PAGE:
Every four years, Americans hear themselves and their country described by those who would like to lead. Among others, Campaign Mapping asks questions about that description, about the geography of political rhetoric, about the local distributions of national issues, and about how we see ourselves. It is only every four years that Americans collectively elect a candidate to a single, national office—but not together. The order of the primary states matters. The electoral college matters. And thus the regional focus of the issues matters.
Fundamental to the project are the beliefs that, on one hand, the red-and-blue map we see each November is not the only political map of the country and, on the other, that the image of that map might be more divisive than the language used to talk about it. Building on that premise then Campaign Mapping is part research and part action, putting forth a collection of alternative political maps which may also hold the ability to influence how the country understands itself.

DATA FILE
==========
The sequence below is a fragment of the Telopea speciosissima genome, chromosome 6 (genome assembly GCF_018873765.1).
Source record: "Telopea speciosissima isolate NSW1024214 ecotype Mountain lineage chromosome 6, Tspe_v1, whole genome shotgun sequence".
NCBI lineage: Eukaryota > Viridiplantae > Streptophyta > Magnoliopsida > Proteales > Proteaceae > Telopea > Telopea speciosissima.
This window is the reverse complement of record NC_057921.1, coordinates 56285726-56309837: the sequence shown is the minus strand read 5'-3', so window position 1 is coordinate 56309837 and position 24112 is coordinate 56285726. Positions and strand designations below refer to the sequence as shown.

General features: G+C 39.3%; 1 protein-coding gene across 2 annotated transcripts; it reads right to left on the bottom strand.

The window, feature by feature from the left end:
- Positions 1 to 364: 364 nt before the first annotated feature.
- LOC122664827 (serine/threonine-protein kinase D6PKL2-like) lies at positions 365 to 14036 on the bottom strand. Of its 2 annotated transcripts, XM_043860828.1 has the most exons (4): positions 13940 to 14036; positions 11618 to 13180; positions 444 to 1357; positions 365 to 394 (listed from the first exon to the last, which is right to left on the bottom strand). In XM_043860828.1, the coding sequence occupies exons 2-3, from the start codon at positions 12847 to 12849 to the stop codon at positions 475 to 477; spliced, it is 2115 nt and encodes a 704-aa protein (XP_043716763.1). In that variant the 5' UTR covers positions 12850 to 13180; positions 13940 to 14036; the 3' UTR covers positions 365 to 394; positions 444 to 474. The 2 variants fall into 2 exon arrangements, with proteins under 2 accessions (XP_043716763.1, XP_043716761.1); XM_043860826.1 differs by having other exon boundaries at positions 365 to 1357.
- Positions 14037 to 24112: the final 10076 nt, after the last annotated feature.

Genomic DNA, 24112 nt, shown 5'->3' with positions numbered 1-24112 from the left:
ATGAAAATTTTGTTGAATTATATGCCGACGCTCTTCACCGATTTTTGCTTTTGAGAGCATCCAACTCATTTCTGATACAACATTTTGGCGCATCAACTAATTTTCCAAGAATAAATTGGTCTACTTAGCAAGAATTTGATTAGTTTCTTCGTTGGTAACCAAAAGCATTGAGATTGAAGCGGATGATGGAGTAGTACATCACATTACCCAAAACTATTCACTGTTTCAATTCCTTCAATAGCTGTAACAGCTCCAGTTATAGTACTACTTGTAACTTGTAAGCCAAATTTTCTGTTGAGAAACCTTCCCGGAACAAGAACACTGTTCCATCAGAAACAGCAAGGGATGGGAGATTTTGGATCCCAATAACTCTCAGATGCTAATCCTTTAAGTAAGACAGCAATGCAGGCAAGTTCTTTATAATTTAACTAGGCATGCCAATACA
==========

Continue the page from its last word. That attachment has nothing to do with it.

From the project website:
A project about candidates & constituents—mapping the country we talk about when we talk about the country.
Campaign Mapping is a nonpartisan ongoing atlas, translating what the 2016 US presidential candidates say into meaningful terms for voters. Over the course of 18 months, we will chart American communities and the issues close to them alongside campaign statements, stump speeches, debate mentions, and press interviews. Along the way, we will be asking a number of questions about how candidates speak to their party bases and how they court other voters. We will be asking which "America" each candidate speaks to and represents, how their messages might change, and how each sees separate issues across the country.
With all the data available to us, voters should have more and better information than sound bytes, platitudes, and generalities. The atlas is not directly about holding politicians to account for the promises they make on the campaign trail. It does, however, seek to hold them accountable for what those statements mean in everyday terms for voters. Our goal is to specify the generalities, clarify the sound bytes, and make real-life meaning out of the platitudes.